The U.S. economy’s sub-par economic growth has exacerbated income gaps between the country’s racial groups, a top Federal Reserve official said on Wednesday, adding that better education for Native Americans in particular would boost productivity and output.
In a brief speech that did not mention interest rates, Minneapolis Fed President Neel Kashkari tied what he called his personal belief that education is society’s “great equalizer” with the central bank’s desire for stronger economic growth.
“Growth since the Great Recession has been steady but stubbornly slow, leaving output well below expectations (and has) contributed to exacerbating the persistent and wide gaps in income among our country’s racial and ethnic groups,” Kashkari, who has a vote on policy next year, said in prepared remarks.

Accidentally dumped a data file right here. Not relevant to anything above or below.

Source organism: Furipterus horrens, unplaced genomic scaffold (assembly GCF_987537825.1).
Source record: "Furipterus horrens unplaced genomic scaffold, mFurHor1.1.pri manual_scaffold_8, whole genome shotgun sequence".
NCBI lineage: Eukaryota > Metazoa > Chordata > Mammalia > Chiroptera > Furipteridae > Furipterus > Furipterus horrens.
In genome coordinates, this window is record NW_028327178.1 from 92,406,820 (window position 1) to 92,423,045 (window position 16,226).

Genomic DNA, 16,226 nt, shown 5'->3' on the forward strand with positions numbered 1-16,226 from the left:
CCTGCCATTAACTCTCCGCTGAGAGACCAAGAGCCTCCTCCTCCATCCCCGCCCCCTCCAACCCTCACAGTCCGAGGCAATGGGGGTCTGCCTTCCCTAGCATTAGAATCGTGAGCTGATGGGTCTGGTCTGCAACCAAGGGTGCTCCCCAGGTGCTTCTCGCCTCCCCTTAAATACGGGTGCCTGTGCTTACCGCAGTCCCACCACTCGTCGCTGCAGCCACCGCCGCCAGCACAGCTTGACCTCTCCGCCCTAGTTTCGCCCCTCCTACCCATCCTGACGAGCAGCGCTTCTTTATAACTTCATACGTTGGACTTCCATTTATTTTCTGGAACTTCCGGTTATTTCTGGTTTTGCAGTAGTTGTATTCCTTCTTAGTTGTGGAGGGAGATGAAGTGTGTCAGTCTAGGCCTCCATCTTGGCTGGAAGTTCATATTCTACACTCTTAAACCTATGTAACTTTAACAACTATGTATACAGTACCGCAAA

“Education has the potential to address two big issues confronting the nation, as well as Indian Country: economic growth and economic inequality,” he added at a workshop on early childhood development in Indian Country.
Other Fed officials in recent years have not shied away from discussing the big income and wealth gaps in the economy, which grew at a weak 1.4 percent rate in the second quarter.
Kashkari cited Minnesota education data showing that 44 percent of Native American children “arrive at kindergarten fully ready to learn,” compared to 57 percent of blacks and 63 percent of whites.
Reporting by Jonathan Spicer; Editing by Chizu Nomiyama